It’s pretty easy to do but does take time to master well. To be able to do it well, you must hold the position for at least 1 to 2 minutes. Anything less is insufficient and will not give you lasting relief.
The above image demonstrates the final position to achieve. Initially, it ‘s hard to bring the side of thigh fully against the stomach and chest. The key factor is that you are trying to force this tight muscle to release. Holding for over 1 minute is what you will need to do to make it happen.
You don’t have to get your thigh right up to your chest. Just go as far as you can for now. In time, you’ll get closer.
For full details, see the Seated Leg to Chest page.
Take your time with this stretch
You should be doing this stretch for several minutes per side daily. Because it stretches such a large group of muscles, you will need to stretch for many days to weeks to really get the full benefit. Because we sit on these muscles often every day, we need to stretch diligently.
To stretch sufficiently for lasting relief, it is important to hold the pose in the stretch properly. A few repetitions of stretching or a few seconds may feel like a good start, but a much longer duration is more beneficial. These muscles can require weeks to months of disciplined stretching to reach optimal length.
Even though you may feel better with some initial stretching, it is important to hold longer to really relieve your soreness.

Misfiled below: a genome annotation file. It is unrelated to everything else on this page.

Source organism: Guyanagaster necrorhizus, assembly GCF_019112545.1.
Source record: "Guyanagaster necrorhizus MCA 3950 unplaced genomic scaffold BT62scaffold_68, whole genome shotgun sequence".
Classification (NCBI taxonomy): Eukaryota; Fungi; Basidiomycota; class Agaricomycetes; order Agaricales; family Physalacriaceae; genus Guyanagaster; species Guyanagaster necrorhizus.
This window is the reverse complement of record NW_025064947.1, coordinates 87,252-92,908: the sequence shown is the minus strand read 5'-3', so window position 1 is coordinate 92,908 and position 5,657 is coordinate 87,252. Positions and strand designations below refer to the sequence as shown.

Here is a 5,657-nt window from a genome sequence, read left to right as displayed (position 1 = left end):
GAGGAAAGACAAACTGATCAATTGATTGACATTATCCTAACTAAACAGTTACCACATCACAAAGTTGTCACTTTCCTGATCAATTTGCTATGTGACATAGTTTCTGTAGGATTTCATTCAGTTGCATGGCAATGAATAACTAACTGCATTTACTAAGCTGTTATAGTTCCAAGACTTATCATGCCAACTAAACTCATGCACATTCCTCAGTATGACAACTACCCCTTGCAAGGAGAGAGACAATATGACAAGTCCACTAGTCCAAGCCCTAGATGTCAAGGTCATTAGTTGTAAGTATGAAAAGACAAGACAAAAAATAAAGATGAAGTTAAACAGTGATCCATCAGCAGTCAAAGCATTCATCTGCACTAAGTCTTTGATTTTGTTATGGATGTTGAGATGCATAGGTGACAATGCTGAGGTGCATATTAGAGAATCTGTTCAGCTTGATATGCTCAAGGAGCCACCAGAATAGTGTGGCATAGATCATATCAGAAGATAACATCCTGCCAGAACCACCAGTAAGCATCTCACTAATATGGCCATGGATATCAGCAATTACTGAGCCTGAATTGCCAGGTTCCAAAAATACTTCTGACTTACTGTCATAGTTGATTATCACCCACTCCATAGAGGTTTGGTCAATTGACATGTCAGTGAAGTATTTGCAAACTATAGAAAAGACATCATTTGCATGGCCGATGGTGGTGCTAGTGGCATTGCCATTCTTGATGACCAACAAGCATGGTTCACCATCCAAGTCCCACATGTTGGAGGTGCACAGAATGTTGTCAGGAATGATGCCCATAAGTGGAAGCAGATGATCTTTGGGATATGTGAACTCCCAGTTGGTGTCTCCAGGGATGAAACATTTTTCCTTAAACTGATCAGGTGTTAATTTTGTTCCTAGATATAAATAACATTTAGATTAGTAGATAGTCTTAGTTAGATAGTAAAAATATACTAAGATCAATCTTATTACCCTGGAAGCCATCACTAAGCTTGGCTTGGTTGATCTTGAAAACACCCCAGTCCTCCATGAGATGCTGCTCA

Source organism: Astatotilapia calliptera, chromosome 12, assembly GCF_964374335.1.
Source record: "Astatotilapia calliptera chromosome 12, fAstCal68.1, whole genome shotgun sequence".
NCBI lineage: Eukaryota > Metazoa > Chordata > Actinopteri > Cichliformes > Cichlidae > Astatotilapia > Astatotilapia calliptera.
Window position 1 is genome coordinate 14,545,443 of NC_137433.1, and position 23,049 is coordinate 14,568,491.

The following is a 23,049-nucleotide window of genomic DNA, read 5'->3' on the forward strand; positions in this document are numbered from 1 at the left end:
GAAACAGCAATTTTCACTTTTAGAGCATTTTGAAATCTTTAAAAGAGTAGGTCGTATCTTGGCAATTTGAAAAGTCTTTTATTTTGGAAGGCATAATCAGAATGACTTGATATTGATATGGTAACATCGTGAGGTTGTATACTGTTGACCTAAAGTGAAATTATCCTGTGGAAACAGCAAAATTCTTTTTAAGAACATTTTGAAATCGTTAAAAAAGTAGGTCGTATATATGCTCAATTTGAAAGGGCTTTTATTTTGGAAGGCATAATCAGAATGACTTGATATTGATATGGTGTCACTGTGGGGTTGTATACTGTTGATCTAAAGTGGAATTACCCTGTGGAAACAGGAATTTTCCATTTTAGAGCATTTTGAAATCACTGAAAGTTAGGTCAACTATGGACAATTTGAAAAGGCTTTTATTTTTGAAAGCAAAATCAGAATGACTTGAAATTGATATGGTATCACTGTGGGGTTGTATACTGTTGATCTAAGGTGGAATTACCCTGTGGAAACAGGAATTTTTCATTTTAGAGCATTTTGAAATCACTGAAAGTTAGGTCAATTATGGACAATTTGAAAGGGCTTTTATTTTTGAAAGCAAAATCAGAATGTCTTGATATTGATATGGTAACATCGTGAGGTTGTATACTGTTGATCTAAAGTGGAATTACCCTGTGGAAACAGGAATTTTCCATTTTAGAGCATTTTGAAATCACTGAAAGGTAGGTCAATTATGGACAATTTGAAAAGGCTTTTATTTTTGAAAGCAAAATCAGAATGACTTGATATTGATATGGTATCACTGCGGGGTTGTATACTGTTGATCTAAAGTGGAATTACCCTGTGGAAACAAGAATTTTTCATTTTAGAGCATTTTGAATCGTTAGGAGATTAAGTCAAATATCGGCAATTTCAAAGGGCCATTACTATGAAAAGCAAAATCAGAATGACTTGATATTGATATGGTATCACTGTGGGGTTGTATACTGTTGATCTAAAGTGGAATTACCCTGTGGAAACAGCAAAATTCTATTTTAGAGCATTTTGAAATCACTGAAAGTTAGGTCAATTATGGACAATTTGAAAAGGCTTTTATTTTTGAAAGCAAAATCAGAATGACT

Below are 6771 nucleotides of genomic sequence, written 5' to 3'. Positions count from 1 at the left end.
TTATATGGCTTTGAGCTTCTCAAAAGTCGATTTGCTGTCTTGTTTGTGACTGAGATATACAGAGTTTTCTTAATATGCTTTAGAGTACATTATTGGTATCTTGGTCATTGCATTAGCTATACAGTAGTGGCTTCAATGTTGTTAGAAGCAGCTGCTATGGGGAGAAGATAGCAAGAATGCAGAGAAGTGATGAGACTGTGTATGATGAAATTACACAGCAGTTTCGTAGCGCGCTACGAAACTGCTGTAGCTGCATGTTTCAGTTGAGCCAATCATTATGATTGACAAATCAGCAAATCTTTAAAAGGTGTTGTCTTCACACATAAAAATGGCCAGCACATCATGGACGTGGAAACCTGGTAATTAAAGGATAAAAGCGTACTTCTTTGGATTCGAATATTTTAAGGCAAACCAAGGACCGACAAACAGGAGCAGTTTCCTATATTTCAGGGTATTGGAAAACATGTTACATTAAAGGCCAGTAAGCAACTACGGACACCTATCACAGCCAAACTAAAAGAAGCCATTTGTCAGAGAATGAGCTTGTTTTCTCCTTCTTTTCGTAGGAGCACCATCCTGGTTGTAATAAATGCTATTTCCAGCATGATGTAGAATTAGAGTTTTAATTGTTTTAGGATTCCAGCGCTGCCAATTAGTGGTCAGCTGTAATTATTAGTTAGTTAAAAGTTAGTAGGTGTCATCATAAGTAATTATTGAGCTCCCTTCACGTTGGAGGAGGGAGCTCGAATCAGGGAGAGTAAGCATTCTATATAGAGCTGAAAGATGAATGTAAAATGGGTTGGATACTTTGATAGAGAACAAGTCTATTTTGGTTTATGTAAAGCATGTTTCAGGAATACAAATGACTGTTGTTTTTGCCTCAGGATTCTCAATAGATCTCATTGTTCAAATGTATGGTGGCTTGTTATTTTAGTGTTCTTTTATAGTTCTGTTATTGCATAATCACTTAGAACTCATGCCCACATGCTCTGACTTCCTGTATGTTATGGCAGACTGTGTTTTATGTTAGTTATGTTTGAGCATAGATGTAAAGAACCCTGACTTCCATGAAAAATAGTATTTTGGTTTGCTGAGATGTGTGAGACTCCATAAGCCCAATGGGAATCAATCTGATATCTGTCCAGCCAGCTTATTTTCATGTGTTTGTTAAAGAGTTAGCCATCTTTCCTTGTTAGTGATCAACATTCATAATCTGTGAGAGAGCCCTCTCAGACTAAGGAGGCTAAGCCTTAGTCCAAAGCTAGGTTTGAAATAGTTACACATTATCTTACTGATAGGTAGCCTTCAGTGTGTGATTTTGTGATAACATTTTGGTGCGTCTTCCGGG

2) The Seated leg opener
Yes, it’s the same one as above.
The difference it that you need to perform this so that you are actively opening your legs as much as you can without assistance.
You need to strengthen the muscle because it is much too weak. Stretching is useless without strengthening also! We rarely do this movement so there is a very good chance that yours is truly weak.
Hold this pose for up to 30 seconds and alternate it with the seated leg to chest movement.
Ironically, you can make very good use out of all of that sitting that you have to do at work by doing these very exercises at the same time. Don’t worry, it doesn’t take much of your time.
The Seated Leg to Chest and Seated Leg Opener is only two of many important movements and stretches necessary for lasting relief.
I have designed a very extensive and helpful set of exercises along with an instructional guide for all those with back and hip problems. The more you do them, the easier it gets, and the better you will feel. You put in all the effort and reap all of the benefits.
“the ideas here apply to several forms of chronic pain, in my case my hip. Simple, easy to understand steps that have made a huge difference in pain management and improving quality of life – thank you sherwin, Reila S. Newmarket, Ontario, Canada”
For more help:
- Physiotherapy and Rehabilitation for BP-http://www.ncbi.nlm.nih.gov/pubmed/23985153
- LBP – Eric R. Castillo Daniel E. Lieberman Evol Med Public Health (2015) 2015 (1): 2-3. DOI: https://doi.org/10.1093/emph/eou034 Published: 10 January 2015 https://academic.oup.com/emph/article/2015/1/2/1795271/Lbp
- The Wharton’s Back Book – x2003. 617.564Wha. Emmaus, Pa. Rodale Inc. Wharton, Jim.